It will now be seen that the quills will start to rotate and cause the cutters to generate the spherical cavities inthe work piece. As the quill rotates, the dog 220 moves out of engagement with the limit switch L89 whereby the contacter LS91will open and deenergize relay CR9 and at the same time contact LS92 will close, completing circuit from the power source 95 through line 223 to relay CR10. Operation of this relay will-close contactv CR10-2- When the starting relay IFC was energized it closed its contacter IFC-2, establishing'a circuit from line .212 which was energized by the timer relay TR1, as just explained, to line 213' and thereby to line 215 to the closed contact CRM- 2 of relay (1R10 and through line 224m relay coil CR6.
Operation of. relay CR6 closes its latching contact 8 CR-l which connects power from line 215 to-relay CR6 independent of relay CR10. A second Contact CRS- 2 is also closed which sets up a circuit to relay CR/ from contacter CR9-2 of relay CR9.
After the quill has rotated about 355 degrees the dog 220 shown in Figure 8 again engages the limit switch L89, causing switch LS9--2 to open and deenergizes relay (2R10, and switch LS9-1 to close and energize relay CR9. The operation of relay CR9 closes its contact CR9-2, thus completing the circuit to relay CR7, causing operation thereof. This relay is latched in by the closing of its contact CR71 connecting power from line 210 through line 225 and 227 and closed contact CR6-2, thus maintaining the relay energized independent of relay CR9. The quill continues to rotate approximately another ten degrees at which time the dog 220 shown in Figure 8 again moves out of engagement with limit switch L89. LS9-2 again closes, energizing relay CR10, and LS9-1 opens, deenergizng relay CR9. This time the closing of contact CR10-3 completes a power circuit from closed contact CR5-5 of relay CRS through lines 228, 229, closed contact CR7-2 of relay CR7, line 230 and line 231 to relay coil CRS. Operation of this relay opens its normally closed contactk CRS-4, breaking the circuit to relay CR13, which, in turn, breaks the circuit to solenoid 4. The valve plunger 181 of the reversing valve returns to neutral by means of its ccntering springs. Contact CR86 is also closed by operation of relay CRS, thereby connecting power through line 232, line 233, closed limit switch LS11-2 and line 234 to ram reversing solenoid SOLS.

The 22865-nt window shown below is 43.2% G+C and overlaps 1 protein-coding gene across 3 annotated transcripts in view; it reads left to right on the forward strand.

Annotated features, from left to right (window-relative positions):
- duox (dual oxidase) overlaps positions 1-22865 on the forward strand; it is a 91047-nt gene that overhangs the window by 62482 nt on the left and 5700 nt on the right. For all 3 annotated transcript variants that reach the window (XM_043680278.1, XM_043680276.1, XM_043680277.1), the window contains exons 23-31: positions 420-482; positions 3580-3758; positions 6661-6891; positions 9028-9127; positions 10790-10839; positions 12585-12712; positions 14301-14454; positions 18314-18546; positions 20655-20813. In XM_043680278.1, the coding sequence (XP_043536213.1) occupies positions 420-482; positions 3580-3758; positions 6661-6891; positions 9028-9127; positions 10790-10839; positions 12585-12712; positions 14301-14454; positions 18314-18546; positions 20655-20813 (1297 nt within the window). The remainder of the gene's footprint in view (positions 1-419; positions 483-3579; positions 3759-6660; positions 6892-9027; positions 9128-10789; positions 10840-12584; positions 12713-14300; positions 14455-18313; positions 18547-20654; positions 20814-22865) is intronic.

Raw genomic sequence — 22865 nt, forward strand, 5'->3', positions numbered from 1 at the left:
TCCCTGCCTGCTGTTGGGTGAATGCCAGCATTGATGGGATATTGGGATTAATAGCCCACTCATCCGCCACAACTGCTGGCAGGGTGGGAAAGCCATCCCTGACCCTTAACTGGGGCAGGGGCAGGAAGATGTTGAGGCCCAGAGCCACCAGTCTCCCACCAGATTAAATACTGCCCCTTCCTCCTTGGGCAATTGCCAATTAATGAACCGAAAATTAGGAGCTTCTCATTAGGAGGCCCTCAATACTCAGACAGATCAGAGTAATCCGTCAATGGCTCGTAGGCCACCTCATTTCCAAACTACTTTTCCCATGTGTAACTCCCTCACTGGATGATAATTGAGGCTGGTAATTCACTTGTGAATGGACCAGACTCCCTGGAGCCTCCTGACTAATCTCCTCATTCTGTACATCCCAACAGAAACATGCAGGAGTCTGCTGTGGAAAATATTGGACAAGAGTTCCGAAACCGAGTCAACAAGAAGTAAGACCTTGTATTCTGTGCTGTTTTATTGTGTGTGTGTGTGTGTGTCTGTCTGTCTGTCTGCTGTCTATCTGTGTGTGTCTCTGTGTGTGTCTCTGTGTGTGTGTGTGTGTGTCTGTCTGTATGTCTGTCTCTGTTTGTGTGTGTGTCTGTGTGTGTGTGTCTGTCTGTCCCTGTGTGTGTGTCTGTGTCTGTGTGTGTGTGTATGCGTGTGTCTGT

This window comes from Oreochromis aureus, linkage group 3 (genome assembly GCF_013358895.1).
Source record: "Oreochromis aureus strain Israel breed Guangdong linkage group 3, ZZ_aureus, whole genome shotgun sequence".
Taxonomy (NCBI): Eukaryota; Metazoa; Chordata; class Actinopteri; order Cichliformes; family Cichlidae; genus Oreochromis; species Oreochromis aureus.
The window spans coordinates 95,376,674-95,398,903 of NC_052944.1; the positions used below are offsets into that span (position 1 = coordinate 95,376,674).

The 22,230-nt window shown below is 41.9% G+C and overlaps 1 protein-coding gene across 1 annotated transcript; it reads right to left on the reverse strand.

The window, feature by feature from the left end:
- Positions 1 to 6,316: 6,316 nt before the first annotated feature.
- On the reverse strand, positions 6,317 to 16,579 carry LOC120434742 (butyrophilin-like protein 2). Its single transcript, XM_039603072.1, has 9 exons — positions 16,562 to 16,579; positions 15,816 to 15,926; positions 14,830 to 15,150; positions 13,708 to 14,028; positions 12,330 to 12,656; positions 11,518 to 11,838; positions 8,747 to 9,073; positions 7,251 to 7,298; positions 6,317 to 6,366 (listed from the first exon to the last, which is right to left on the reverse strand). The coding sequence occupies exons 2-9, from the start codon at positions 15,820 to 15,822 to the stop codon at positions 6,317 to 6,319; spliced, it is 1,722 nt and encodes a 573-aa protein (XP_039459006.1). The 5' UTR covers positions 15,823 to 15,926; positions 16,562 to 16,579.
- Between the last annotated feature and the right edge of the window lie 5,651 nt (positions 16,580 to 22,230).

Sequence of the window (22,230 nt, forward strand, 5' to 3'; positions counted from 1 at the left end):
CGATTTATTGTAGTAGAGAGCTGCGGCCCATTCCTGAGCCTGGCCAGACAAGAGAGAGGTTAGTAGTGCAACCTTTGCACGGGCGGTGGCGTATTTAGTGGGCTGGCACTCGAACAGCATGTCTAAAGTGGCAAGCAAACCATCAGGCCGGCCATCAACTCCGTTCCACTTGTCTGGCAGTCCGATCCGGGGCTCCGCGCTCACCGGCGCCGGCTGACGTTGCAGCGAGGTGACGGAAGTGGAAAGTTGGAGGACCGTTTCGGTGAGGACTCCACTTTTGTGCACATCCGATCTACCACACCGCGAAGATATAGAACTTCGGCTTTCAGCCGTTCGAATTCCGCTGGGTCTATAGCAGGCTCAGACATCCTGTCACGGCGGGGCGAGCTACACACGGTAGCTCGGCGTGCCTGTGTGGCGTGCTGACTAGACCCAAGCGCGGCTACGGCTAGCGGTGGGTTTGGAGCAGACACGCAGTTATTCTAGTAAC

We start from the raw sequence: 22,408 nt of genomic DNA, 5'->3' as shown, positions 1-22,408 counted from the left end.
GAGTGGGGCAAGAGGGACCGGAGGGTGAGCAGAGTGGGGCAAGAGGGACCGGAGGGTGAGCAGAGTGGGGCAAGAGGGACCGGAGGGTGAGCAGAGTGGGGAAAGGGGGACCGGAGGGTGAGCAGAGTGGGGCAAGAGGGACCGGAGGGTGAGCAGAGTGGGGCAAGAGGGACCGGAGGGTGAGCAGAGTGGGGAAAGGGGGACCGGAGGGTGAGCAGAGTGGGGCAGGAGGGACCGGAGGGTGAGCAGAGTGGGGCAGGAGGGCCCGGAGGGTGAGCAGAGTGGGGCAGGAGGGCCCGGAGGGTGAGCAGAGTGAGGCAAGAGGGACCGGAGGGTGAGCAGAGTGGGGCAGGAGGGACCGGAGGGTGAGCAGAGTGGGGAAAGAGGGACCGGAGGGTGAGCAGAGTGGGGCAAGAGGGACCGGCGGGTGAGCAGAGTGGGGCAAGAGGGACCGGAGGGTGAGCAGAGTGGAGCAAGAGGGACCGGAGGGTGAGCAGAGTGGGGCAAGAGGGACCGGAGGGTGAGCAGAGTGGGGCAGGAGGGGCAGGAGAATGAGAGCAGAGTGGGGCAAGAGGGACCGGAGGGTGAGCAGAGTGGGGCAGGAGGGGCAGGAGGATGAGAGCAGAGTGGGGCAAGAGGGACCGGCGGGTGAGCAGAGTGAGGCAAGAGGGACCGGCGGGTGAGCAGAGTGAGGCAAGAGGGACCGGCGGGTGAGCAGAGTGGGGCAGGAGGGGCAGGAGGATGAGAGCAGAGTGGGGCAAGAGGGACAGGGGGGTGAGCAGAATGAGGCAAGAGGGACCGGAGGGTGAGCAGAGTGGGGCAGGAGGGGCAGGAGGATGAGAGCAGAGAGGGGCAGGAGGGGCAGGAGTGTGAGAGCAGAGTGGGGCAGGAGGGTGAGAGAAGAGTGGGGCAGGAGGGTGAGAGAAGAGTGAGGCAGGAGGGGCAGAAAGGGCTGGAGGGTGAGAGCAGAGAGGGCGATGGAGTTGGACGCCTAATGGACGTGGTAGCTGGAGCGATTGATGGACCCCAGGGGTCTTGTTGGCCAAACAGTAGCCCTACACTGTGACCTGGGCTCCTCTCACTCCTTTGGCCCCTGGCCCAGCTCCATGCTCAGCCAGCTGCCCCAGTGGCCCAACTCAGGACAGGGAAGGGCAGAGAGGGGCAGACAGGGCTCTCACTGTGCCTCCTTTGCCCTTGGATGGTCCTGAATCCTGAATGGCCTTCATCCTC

The energization of solenoid 5 as shown in Figure 9 shifts valve plunger 181 to the left, thereby connecting fluid pressure to the lower end of cylinder 17, raising the ram. In other words, the pressure from the pump is connected to port 198 and channel 197. It is desirable to raise the ram quickly which cannot be accomplished it' the fluid pressure flows through the throttle port 193. Therefore, the valve plunger 23S is provided whereby the .tiuid pressure in line 197 can act on the left hand end of valve 235, moving it to the right and interconnecting port 236 with port 237 whereby the huid will flow through line 23S and 185 directly to the lower end of the cylinder. As soon as the ram starts to move up it releases limit switch LS10 as seen in Figure 3, and this closes contact LS10--2 and opens contact LS10-1. The opening of LS10-2 opens the circuit through contacter CRS- 6 of relay CRS to the timer relay TR1. This results in the opening of its contacts TR1-1 and TR1-2. The opening of TR1- 1 breaks the circuit to starter relay IFC of the quill motor whereby the quill will coast. The closing of switch LSlti-l completes a circuit to the reversing relay coil IRC for the quill through switch CRS- 3, CR10-1 and normally closed switch IFC-1 of starte/r coil IFC, it being noted that the reversing coil cannot be operated until the starting coil has been deenergized to close IFC-1. This causes reverse rotation of the quill. The relay coil IRC latches itself in by closing contact IRG-2, completing a circuit from contactor CR5-5 through line 175, IRC- 2, line 239, and contactor CRN-1 to line 240 which is connected through the closed contacter IFC- 1 to line 241 and thereby to the reversing relay coil IRC.
Since the quill has now reversed its direction of` rotas tion, the trip dog 220 shown in Figure 8 will again engage the limit switch LS9. This will result in the opening of its contact LS9-2, thereby breaking the circuit to relay CRNR.' Since the circuit to the reversing relay coil IRC i passed through CR101 the deenergization of relay CR10 breaks the circuit to the relay coil IRC, thereby stopping the reverse rotation of the quill.